MANILA, Philippines – French pharmaceutical giant Sanofi Pasteur denied accusations it concealed risks of its Dengvaxia dengue vaccine from the Philippine government in 2015.
The company's defense: In a statement on Wednesday, February 28, Sanofi said it was only in November 2017 when it discovered Dengvaxia could lead a person to develop severe dengue if he or she had not been infected by the virus before vaccination.
Sanofi said it immediately announced its findings – which were based on 6-year analysis of clinical data – on November 29, 2017.
"For the dengue vaccine, from the time of the sale, until November 2017, we had no information or data with regards to the serostatus of the vaccinees showing a different product profile in the population of 9 years old and above," said Sanofi.
Serostatus indicates if a person had already been infected by a virus (seropositive) or not (seronegative).
"We learnt of the different product profile of the dengue vaccine for those with or without a previous dengue infection in November 2017 and Sanofi Pasteur has shared the new data in full transparency with national health authorities in countries where the vaccine is approved or where it is being considered for regulatory approval," Sanofi added.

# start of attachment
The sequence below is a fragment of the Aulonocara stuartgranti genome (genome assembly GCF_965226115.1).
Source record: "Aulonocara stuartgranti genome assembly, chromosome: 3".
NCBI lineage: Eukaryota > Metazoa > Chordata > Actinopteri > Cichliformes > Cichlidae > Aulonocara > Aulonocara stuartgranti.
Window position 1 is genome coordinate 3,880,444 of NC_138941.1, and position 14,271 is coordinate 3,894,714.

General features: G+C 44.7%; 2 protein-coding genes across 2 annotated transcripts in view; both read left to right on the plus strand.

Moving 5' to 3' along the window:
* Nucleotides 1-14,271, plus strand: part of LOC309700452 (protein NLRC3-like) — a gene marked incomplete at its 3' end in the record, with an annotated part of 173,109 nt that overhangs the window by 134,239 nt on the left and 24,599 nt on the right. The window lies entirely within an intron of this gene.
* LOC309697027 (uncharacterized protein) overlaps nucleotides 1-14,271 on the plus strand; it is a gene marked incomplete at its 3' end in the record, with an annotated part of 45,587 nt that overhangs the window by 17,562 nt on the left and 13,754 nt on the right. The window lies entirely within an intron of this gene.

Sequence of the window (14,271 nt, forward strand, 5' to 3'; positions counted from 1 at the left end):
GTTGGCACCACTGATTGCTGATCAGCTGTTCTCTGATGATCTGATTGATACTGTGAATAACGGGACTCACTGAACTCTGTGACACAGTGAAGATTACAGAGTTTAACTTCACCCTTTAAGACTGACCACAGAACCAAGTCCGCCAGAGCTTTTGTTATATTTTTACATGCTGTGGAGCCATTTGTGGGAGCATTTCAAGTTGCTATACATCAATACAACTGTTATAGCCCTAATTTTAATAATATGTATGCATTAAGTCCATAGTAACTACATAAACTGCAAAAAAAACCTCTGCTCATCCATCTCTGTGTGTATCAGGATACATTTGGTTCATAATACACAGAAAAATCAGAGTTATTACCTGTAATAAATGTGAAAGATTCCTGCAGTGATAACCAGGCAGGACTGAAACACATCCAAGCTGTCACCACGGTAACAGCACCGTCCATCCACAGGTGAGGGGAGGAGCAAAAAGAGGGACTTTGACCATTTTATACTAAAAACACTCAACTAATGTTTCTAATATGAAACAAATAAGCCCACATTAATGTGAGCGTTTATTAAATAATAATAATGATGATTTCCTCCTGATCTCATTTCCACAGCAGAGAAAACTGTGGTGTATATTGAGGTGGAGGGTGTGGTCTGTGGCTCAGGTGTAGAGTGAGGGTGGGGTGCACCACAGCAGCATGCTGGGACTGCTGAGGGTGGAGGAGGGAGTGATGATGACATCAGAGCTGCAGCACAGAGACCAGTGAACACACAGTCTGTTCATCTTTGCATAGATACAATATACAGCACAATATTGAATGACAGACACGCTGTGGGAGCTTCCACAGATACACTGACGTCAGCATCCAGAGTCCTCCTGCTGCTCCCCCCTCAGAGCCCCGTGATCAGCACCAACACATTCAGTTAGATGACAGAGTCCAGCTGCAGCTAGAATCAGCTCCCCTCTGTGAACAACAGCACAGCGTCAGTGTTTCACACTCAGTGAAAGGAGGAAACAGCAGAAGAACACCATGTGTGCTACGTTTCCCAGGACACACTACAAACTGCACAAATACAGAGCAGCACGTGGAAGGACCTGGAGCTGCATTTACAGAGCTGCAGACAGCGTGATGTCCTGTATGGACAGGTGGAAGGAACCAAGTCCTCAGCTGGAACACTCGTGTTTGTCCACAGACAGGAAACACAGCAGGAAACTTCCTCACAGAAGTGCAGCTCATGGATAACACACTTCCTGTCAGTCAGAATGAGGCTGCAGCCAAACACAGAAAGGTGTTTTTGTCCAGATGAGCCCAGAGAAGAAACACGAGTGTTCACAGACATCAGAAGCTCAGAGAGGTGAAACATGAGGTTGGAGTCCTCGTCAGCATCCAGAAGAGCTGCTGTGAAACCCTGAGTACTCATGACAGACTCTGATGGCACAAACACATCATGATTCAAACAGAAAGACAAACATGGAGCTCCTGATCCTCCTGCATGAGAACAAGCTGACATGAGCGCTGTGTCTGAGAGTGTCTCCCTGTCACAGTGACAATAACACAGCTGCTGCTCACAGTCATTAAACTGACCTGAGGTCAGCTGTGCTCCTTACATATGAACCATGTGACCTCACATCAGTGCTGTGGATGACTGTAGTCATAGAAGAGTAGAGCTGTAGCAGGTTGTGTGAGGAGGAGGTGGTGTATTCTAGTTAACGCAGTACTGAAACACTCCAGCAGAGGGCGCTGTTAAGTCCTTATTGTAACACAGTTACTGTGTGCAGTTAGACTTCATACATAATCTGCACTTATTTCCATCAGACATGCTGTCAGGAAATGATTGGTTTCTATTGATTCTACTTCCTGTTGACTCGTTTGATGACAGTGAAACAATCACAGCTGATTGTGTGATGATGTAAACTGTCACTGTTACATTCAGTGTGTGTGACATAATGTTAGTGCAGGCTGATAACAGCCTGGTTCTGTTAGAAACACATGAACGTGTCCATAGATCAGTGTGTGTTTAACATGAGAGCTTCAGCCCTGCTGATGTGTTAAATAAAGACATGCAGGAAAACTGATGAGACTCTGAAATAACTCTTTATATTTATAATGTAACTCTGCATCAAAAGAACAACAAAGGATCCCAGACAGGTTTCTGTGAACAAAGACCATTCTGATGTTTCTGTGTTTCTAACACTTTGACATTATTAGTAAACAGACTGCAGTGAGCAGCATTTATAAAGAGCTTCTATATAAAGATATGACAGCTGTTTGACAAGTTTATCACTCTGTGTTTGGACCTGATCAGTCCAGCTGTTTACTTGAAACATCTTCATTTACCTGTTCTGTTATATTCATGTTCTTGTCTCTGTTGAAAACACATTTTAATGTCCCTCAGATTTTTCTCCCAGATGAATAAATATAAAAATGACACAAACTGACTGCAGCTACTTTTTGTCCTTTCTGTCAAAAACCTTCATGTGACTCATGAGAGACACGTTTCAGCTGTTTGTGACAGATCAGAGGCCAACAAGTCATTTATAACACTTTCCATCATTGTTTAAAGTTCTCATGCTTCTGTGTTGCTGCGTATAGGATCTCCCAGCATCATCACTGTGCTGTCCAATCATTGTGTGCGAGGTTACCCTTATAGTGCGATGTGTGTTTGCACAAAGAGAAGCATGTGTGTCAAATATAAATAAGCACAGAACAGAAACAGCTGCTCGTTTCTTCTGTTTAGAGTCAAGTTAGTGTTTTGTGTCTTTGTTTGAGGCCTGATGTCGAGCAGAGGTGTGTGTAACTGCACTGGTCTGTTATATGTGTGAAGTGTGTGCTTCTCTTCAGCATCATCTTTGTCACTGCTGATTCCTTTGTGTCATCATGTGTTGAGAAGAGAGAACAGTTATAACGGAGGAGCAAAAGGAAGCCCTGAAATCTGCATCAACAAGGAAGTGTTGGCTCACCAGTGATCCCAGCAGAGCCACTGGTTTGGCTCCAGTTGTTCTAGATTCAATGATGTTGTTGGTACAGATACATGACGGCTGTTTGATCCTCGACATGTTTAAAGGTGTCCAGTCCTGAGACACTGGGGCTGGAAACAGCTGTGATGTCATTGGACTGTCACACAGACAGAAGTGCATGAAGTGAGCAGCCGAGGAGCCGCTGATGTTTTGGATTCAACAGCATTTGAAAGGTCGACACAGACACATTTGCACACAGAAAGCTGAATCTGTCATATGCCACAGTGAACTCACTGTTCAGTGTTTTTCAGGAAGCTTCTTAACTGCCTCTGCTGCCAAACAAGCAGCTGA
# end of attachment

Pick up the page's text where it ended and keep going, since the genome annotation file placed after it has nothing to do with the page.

Why the company is defending itself: In a congressional hearing two days before, Food and Drug Administration (FDA) Director-General Nela Charade Puno said Sanofi was already aware of Dengvaxia's possible effect on seronegative patients as early as 2015.
The FDA's special task force on Dengvaxia reviewed the papers Sanofi had submitted to Singapore, which allowed the commercial sale of the dengue vaccine there in October 2016.
Puno said Sanofi already informed Singapore at the time that Dengvaxia is risky for seronegative people.
Why it matters: Dengvaxia was the vaccine used when ex-Department of Health (DOH) chief Janette Garin launched the school-based dengue vaccination program in 3 regions in April 2016. (READ: TIMELINE: Dengue immunization program for public school students)
Public experts had claimed the program was "rushed" because the clinical trial on the vaccine's safety had not been completed at the time.
When Sanofi issued the warning against Dengvaxia less than two years later, current Health Secretary Francisco Duque III immediately suspended the program. But more than 837,000 kids had already gotten the vaccine.
While experts have not yet established clear evidence that Dengvaxia caused the deaths of several children, 3 out of 14 were found to have died of dengue despite getting at least one shot of Dengvaxia. – Rappler.com